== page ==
5. "Beasts Of The Southern Wild" (dir. Benh Zeitlin)
Few films in 2012 -- or even in the past few years -- arrived with the kind of wide-eyed, pure, unfiltered emotion as Benh Zeitlin's "Beasts Of The Southern Wild." It's a magical realist, fairy tale look at the post-Katrina South, pitched through the eyes of the pint-sized Hushpuppy who watches her entire world shift and change around her, trying to understand it all as best she can. Death is never too far away, and revolt is a reflex for survival in a movie that still remains hard to describe to those who haven't seen it. Indeed, most reactions from those I've talked to about the movie have been about how they felt, rather than the particulars of what they saw. Striking a deep and resonant chord, Zeitlin's film may be small, but its heart is big.
4. "Anna Karenina" (dir. Joe Wright)
When the budget for his Leo Tolstoy adaptation started spiralling beyond reach, director Joe Wright turned lemons into the most dazzling lemonade of the year. The single location, interchangeable setting conceit of "Anna Karenina" wound up breathing new life in the literary adaptation genre as a whole, heightening the already roiling emotions of the story. Featuring setpieces and sequences (the opening introduction, the dance, the horse race) as breathtaking in dimension as anything in a summer blockbuster, and executed with tremendous skill, the film marries its visuals to the powder keg story it tells. And hidden within are two of the most underssung performances of the year: Jude Law as the cuckolded husband, who struggles to save face while protecting the honor of his wife and Matthew Macfadyen as Oblonsky, who faces any situation with a tender zest for life. Does the film overcook its own concept? Perhaps, but it's a cinematic dish I'd happily have again.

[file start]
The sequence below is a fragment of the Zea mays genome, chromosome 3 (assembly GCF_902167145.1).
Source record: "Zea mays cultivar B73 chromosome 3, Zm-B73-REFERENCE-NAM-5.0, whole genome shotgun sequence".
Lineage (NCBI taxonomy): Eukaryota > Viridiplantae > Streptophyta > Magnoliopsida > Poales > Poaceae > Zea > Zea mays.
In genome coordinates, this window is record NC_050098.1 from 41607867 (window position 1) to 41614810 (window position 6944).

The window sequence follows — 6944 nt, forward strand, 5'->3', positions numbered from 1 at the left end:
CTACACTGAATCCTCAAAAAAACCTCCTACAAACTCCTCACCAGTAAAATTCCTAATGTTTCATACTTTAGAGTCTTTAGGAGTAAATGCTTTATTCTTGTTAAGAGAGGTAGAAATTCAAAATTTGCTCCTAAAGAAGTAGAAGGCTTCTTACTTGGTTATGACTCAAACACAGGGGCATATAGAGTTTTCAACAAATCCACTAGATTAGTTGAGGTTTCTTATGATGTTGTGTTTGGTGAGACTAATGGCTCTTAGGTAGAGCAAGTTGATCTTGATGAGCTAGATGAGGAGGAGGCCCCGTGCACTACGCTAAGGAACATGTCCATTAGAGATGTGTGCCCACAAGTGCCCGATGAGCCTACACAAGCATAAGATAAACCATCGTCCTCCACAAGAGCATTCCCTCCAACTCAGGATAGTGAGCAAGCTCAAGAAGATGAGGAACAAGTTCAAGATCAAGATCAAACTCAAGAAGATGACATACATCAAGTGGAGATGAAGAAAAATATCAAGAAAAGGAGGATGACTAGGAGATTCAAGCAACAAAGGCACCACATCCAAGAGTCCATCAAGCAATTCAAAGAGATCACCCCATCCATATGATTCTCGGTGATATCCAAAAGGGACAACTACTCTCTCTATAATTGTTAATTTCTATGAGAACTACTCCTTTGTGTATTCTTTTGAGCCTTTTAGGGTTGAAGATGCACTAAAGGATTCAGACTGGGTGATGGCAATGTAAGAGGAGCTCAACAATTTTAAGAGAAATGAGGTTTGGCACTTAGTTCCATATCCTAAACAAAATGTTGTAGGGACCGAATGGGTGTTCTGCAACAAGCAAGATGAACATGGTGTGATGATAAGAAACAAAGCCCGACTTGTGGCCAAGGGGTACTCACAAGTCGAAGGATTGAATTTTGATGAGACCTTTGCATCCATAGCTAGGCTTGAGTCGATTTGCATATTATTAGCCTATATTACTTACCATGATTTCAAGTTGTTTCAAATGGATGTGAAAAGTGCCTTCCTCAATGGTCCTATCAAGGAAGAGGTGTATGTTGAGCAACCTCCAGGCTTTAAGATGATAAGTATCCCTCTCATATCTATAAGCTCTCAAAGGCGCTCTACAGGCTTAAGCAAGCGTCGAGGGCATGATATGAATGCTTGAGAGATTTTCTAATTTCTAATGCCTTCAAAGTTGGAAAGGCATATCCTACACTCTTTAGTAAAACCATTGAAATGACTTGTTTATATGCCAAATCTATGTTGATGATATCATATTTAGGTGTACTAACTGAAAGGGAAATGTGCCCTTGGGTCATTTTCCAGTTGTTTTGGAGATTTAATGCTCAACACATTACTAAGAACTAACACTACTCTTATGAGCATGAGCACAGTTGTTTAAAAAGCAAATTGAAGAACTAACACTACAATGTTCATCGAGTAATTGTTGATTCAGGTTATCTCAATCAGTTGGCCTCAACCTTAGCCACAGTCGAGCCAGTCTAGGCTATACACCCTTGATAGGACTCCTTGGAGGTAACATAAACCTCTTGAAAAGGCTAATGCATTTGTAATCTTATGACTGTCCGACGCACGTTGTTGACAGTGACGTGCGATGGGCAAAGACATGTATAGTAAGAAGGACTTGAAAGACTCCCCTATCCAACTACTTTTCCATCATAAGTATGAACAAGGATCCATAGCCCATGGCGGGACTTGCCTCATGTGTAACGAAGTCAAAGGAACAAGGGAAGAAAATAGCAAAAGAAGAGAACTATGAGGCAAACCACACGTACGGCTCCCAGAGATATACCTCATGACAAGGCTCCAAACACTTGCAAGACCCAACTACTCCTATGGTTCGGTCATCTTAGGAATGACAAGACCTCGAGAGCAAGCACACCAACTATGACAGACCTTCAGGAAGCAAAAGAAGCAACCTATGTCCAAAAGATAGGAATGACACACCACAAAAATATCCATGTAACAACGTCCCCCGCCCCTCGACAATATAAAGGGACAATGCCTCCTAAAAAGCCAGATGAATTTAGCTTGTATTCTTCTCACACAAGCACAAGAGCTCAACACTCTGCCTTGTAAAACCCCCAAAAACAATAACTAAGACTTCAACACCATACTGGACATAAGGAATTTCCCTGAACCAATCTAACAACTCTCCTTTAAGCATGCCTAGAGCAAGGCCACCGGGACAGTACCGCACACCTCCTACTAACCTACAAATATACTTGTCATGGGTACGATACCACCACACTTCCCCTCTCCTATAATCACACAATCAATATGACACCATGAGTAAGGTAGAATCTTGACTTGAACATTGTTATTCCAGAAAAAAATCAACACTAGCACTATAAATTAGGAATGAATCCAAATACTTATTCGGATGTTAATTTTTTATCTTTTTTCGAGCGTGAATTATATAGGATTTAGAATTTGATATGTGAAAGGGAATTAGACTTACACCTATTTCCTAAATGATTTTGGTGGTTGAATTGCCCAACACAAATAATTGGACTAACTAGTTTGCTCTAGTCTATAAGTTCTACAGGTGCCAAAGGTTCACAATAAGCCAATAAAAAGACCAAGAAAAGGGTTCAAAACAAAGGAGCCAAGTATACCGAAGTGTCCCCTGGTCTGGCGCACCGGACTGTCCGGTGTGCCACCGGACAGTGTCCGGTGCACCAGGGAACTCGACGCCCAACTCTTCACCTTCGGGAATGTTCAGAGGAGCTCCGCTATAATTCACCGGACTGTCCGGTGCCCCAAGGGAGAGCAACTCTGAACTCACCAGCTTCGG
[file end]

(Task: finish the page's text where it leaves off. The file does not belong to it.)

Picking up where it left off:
3. "Take This Waltz"/"Stories We Tell" (dir. Sarah Polley)